Wednesday, 24 May 2017
Lady Penelope's Frenchman is the second book in the series, a novella length Regency romance.
Although still in his early twenties, Christopher Hartleigh now finds himself Duke of Somersham and the head of the Hartleigh family. He thinks it will be an easy task until his young cousin, Penelope, brings up the subject of Pier Gaston, a French aristocrat left penniless by the revolution. Penelope's father, the late Duke, has already refused consent for her to marry Pier, believing his only interest to be in her fortune, but she has stubbornly kept writing to him. Now Christopher is Duke, she hopes that he will be more sympathetic to her cause and allow them to marry.
Christopher hopes she will meet someone more suitable at the London season, and steers her towards Viscount Michael. Her determination takes him by surprise and he feels inadequate to the task he has been given. He also believes the Frenchman is only interested in his cousin's fortune and refuses his consent to the marriage.
Naively, he hopes she will see sense and marry the Viscount; instead she elopes with Pier, an act which will cause a terrible scandal if it is known.
His duty now is to follow them and bring her back, hopefully before it is too late.
If you missed Book One, A Match of Honour, you can read it here. All my books are available to read via Amazon's Kindle Unlimited subscription service as well as to buy.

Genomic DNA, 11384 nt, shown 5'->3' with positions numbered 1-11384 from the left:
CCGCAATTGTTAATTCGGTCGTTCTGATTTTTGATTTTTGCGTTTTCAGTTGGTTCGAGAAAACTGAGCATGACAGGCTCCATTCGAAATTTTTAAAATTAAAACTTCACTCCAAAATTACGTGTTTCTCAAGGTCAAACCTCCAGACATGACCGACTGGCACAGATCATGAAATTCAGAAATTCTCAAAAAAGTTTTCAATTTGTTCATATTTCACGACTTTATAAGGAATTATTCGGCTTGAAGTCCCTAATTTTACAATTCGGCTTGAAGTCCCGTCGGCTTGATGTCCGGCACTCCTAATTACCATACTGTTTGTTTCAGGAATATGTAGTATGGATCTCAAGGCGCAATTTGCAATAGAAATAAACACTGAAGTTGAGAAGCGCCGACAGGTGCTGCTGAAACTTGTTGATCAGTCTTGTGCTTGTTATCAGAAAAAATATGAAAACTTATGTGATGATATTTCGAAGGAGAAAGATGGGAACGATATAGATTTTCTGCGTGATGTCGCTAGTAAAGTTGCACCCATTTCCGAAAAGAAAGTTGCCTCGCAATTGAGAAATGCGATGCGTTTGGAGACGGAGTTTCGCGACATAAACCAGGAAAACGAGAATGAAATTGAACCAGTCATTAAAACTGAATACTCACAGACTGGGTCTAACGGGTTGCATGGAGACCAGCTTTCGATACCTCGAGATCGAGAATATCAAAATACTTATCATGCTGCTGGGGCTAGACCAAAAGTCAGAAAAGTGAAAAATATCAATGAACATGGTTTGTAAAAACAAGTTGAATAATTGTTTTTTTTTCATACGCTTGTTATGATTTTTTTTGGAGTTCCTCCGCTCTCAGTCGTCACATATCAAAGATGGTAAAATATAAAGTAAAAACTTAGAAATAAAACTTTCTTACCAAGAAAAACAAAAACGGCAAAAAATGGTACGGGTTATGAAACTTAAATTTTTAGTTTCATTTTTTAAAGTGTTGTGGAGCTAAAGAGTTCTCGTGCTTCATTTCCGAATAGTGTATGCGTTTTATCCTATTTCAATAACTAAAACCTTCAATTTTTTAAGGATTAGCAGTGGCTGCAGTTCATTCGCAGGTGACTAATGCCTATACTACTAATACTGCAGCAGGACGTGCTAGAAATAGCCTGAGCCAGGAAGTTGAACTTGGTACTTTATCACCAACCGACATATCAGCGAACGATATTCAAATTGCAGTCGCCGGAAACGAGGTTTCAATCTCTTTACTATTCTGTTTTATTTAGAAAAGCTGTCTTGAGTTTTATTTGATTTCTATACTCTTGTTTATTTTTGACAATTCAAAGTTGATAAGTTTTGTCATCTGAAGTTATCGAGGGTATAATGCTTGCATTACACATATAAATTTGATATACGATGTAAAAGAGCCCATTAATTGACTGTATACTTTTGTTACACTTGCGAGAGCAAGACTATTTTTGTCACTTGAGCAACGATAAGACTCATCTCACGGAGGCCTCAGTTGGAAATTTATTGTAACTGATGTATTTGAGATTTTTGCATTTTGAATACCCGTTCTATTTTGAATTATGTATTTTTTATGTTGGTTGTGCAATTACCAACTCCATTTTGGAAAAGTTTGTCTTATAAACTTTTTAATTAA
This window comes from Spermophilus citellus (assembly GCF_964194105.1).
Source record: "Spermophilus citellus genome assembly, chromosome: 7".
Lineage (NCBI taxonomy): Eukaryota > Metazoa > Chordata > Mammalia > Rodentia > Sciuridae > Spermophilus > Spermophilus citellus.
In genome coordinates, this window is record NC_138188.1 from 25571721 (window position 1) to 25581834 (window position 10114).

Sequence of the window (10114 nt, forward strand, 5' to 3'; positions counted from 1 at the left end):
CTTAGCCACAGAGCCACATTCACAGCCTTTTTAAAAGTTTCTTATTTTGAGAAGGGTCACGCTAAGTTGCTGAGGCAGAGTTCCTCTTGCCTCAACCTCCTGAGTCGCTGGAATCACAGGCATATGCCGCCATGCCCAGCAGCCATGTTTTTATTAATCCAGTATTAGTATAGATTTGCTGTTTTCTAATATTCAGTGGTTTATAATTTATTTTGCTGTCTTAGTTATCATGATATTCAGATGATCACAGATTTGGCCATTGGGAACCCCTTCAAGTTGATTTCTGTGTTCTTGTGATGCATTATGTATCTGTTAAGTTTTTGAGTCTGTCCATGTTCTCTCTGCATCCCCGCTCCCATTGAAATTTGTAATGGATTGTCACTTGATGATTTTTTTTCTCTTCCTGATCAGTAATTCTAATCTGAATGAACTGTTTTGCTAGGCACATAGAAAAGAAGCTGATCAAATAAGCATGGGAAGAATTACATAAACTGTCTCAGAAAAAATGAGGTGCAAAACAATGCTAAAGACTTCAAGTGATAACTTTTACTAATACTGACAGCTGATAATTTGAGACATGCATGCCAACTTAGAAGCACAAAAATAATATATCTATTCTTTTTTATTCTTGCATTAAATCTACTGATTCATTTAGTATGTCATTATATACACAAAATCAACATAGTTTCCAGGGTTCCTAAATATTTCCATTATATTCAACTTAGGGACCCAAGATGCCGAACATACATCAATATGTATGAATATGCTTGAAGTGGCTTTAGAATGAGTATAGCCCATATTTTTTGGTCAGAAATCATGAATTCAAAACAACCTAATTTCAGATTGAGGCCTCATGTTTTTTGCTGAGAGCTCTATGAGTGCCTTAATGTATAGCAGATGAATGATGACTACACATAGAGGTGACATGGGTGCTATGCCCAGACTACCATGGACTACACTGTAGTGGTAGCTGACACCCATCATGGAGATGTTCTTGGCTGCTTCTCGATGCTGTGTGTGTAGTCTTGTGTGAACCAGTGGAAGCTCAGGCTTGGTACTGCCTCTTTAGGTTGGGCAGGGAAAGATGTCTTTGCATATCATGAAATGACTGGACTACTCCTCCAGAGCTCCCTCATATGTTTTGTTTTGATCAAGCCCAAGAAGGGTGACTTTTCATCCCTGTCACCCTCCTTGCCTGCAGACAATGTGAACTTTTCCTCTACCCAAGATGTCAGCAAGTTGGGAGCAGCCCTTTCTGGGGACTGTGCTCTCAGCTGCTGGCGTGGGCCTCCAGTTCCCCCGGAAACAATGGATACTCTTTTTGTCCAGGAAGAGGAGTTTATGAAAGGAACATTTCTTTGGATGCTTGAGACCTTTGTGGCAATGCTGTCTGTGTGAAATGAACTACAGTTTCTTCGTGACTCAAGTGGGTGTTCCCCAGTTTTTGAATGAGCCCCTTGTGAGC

Tuesday, 9 May 2017
I couldn't believe it when a fellow author emailed me with congratulations. I have been nominated for two awards.
This is Book Three of the Pestilence Trilogy, three books set amid the devastation of the Black Death, which spread throughout England in 1348. The disease is now known to be the Bubonic Plague and this was its first appearance in England.
Many scientists argue about whether it was actually the same disease that devastated London 300 years later in 1665, but it has always been accepted that it was the same.
It came here, to England, on trade ships carrying black rats and their fleas, which spread the disease. This third book tells of how people's lives were changed by the devastation the plague left in its wake. It had the effect of changing the entire structure of society.
The Minstrel's Lady tells of a minstrel and his lady, Rose, who sings with him. They go to London on the invitation of their friend, Mark Smeaton, who has told Queen Anne Boleyn all about them and she wants to hear them play and sing.
But things don't go to plan when they arrive to witness the downfall of Mark and subsequently the Queen. They decide they would be safer at home, but first they remain to play and sing in the park on May Day.
Because of the impending executions, the crowds pouring into London cause the coach on which they are travelling to divert to a weaker bridge over the river Thames. The storm causes the bridge to collapse and Rose awakes in a tavern with no memory of who she is, not even her name.
When a nobleman appears and claims her as his bride, she has no way of knowing if she is who he thinks she is. She goes with him, falls in love with him, but is haunted by dreams of a young minstrel and a village just outside London.
Will she ever learn the truth? And if she does, will she lose the love of her life?
The final selections will be made in July when I shall be calling for votes, so keep your fingers crossed for me, please.
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